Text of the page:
What is it about wanting to win father’s approval that never leaves us?
I have been dwelling on this thought this week. Primarily because I gave a speech at Toastmasters, and the no-nonsense evaluation set me back on my heels for a minute – taking me straight back to childhood and getting criticism from dad.
My fellow Toastmaster gave a fair critique, a good critique aimed at pushing me to the next level of speaking. He spoke the truth even though it was difficult. I admire him for that.
Yet, what no one knew was that inside I crumbled out of all proportion. I knew I was being pathetic, so I hid it well until after I got home that day, until after I’d put the kids to bed. Then, I sat and ate chocolate and moped like a proper baby. I felt so sorry for myself. It felt like wounding, pain inside.
I felt devastated over a single evaluation? I took a minute and examined my reaction. I asked myself questions, why do you feel this way? Why?
Finally, it came down to this; I realized that I’d internalized my father’s demands for perfection in my work. In an earlier post, The Influence of Fathers, I related how my childhood strivings to get approval from my father had shaped in me the exact traits I needed as a writer:
‘The last project I did at junior school, before I moved on, and past the need to show my father everything I produced, was a book review. I produced, ‘A Commune on the Pearl River Delta,’ in a round format, with tissue paper glued in between each page. There were in all a dozen round pages with words and images, carefully nestled between tissue paper, crafted in dense colour pencil and pen. The review begins with the “tour guide,” Mr. John Know-it-all, introducing himself to the reader, and then, John leads the way through the book and the region it depicts.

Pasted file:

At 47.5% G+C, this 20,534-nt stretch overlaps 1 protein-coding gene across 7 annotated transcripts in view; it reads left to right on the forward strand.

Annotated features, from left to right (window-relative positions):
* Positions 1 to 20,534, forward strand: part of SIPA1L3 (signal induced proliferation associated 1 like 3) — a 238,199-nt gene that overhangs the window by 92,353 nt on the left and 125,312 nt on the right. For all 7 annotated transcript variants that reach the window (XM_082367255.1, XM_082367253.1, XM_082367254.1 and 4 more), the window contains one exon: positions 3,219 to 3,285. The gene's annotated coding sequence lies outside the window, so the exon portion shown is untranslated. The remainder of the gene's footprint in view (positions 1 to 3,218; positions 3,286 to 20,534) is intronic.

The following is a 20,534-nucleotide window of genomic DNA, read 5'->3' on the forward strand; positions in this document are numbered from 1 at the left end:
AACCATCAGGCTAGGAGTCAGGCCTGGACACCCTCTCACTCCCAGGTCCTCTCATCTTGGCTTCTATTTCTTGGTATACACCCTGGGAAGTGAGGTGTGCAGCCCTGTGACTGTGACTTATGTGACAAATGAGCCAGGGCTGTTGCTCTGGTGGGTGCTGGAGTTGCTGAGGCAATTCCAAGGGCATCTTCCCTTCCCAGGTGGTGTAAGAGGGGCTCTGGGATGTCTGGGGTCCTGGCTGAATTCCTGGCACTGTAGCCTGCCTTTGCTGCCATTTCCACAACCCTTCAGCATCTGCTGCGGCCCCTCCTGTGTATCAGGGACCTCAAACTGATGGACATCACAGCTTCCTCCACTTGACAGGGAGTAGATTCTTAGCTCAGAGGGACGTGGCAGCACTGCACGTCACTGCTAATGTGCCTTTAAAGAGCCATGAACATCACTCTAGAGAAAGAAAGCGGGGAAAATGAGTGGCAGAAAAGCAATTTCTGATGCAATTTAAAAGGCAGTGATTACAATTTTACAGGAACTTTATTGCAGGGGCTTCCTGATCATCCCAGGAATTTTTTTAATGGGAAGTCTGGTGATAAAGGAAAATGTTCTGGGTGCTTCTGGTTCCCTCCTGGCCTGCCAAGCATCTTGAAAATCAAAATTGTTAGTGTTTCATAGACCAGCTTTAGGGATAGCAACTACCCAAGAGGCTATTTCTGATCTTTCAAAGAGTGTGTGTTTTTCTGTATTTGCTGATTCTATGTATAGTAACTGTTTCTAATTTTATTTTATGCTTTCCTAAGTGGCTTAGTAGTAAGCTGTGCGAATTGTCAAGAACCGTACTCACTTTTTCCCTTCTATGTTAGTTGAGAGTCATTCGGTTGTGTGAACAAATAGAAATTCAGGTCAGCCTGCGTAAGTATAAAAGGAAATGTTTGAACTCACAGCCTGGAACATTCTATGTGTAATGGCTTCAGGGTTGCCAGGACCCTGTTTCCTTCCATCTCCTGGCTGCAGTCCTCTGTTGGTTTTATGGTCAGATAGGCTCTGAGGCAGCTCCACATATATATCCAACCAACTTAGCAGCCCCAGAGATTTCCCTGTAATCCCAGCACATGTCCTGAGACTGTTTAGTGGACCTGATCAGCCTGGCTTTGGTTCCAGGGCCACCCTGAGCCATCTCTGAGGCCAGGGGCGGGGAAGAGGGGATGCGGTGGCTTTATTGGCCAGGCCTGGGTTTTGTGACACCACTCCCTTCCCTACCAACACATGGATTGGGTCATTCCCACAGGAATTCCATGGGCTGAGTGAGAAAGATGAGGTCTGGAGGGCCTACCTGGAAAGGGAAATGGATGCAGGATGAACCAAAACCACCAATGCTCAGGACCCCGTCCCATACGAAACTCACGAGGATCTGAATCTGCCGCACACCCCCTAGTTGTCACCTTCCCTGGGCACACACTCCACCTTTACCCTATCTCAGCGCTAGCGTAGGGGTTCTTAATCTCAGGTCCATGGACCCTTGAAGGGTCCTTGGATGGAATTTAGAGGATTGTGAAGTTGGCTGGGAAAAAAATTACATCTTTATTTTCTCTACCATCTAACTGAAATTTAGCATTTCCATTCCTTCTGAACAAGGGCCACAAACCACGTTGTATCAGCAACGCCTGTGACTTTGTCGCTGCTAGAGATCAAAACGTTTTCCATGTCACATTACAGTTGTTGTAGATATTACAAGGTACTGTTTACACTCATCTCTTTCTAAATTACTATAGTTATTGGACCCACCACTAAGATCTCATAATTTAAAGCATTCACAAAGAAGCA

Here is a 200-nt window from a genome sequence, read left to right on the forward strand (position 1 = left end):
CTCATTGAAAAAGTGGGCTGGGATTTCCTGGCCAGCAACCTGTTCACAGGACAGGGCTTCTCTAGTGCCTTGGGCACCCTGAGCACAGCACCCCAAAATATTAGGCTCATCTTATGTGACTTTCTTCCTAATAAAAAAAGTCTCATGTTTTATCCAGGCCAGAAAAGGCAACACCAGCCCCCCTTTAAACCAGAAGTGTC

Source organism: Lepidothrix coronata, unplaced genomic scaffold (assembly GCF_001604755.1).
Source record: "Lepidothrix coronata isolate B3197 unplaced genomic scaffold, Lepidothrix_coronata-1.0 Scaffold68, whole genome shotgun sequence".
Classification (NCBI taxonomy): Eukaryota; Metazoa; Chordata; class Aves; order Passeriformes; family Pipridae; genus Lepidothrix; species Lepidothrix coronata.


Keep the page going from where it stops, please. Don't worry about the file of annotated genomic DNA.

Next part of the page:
It was a work of art. A triumph. The first time I ever got A++ What did my father say when I presented it to him? “China is spelt with a capital C.”
It makes sense to think that by utilising what we’ve been given in each of our unique circumstances, we’re uniquely prepared to move forward to better things. My ability for perseverance came from my childhood strivings. Stick-ability, patience and focus are the very assets a writer needs.’
At the same time, there is a legacy to this situation I still have to deal with. A little bit of emotional fall-out.
I realized, through this somewhat discomfiting experience, this week, that yes, I had internalized my father’s demands for perfection in my work. When I write a speech, it is like presenting my project to father all over again, will he give me a thumbs-up this time, or will he point out the date is wrong?
When my friend at Toastmasters gave me the somewhat harsh evaluation, I reverted to that kid who showed her prized work to her father, only to have her mistakes pointed out. I didn’t care whether he was right or not, I just wanted a pat on the head.
The great thing was, as soon as I saw that this was the case, and I was repeating that old childhood pattern, it felt different. I was already one step removed from it. I think I read about this technique of asking yourself ‘why?’ in a magazine somewhere, and for some reason, the idea stuck. I’ve used it ever since, and it’s an effective way for figuring the motivations behind why we do things.
It is a good thing to build one’s repertoire of understanding oneself. As was said in times of old, ‘Know thyself.’
Where the need for father’s approval is concerned, I forgive myself for repeating a pattern from childhood. Okay, maybe I’ve used my father’s drive for perfection, and the need to prove myself to him, to overdo things a bit, thus far. I forgive myself. It’s okay. I’m human. I can do better tomorrow, and the next day. That, too, is human.
I find myself intrigued by the depth of this question all over again, What is it about wanting to win father’s approval that never leaves us? Is your father a powerful figure in your life?
Talk to you later.
Keep on Creating!
Yvette K. Carol
I believe now from my own experience, that motherhood and fatherhood and birth and children are actually as valid a path to enlightenment as any other, and in my opinion at least, far superior to most. ~ Hellena Post
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